(Reuters) - California regulators on Friday voted to require that automakers stick with Obama-era federal vehicle emissions standards for cars sold in the state regardless of Trump administration efforts to weaken the standards.
The move was the latest in running political clashes between the most populous U.S. state and President Donald Trump’s administration over issues running from climate change to immigration.
The California Air Resources Board, the state’s air quality regulator, affirmed a provision in its greenhouse gas vehicle regulation that establishes that only cars meeting current federal standards for model years 2017 through 2025 comply with the state’s standards and can be sold there.
The vote took place at the board’s monthly meeting in Sacramento.
The Trump administration proposed last month to freeze federal fuel efficiency requirements at 2020 levels through 2026. In that proposal, the administration said stricter emissions standards make vehicles more expensive and less safe.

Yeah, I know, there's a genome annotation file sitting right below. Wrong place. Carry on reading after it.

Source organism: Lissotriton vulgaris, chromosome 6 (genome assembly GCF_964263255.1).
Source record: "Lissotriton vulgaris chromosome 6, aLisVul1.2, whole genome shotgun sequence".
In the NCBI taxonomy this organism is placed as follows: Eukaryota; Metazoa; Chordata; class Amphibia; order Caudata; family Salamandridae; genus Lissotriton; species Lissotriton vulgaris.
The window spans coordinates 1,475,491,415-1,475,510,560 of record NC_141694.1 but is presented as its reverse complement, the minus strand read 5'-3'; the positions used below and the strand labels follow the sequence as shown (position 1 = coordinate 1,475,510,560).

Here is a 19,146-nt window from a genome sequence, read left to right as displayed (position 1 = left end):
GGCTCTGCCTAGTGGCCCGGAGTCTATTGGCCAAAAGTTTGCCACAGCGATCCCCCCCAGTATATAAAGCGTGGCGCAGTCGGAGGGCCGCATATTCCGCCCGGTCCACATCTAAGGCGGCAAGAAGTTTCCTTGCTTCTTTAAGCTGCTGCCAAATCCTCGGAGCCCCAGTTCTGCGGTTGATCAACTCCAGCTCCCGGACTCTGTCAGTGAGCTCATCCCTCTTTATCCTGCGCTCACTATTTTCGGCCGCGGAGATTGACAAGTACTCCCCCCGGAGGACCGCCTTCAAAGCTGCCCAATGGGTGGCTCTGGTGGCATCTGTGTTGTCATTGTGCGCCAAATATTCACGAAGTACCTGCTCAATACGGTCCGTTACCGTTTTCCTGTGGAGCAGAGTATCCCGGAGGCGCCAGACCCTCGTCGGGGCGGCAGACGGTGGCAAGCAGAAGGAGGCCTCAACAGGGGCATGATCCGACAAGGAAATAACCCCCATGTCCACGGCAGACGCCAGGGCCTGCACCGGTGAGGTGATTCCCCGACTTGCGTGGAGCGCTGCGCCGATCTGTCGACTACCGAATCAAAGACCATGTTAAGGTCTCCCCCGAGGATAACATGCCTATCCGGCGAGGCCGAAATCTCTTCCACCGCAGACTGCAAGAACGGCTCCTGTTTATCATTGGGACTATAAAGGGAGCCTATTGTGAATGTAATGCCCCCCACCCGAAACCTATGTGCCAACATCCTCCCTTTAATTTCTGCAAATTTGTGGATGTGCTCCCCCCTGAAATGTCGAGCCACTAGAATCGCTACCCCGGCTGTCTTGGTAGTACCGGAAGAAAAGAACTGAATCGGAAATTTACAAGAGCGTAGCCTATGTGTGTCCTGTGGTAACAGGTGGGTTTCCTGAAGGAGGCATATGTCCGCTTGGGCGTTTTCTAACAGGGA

California’s position is nationally significant because the state is the largest U.S. auto market and boasts the nation’s most aggressive policies to address climate change.
Also, a dozen states and the District of Columbia have adopted California’s emissions rules, accounting for more than a third of all U.S. vehicle sales.
California has long been allowed under a U.S. Environmental Protection Agency waiver to set its own, stricter vehicle emissions rules to fight heavy smog in Los Angeles and other urban areas. The Trump administration has proposed revoking that authority, something that could cast doubt on the state’s powers to sidestep federal standards.
In a statement, CARB Chair Mary Nichols said the state would “continue to work to keep a single national program,” but that the vote “ensures that California and 12 other states will not fall victim to the Trump administration’s rollback of vehicle standards should its proposal be finalized.”
Automakers have urged California and the administration to reach agreement, rather than face years of uncertainty. Automakers want looser emissions standards because consumers now favor bigger cars that use more fuel.
Reporting by Nichola Groom; Editing by David Gregorio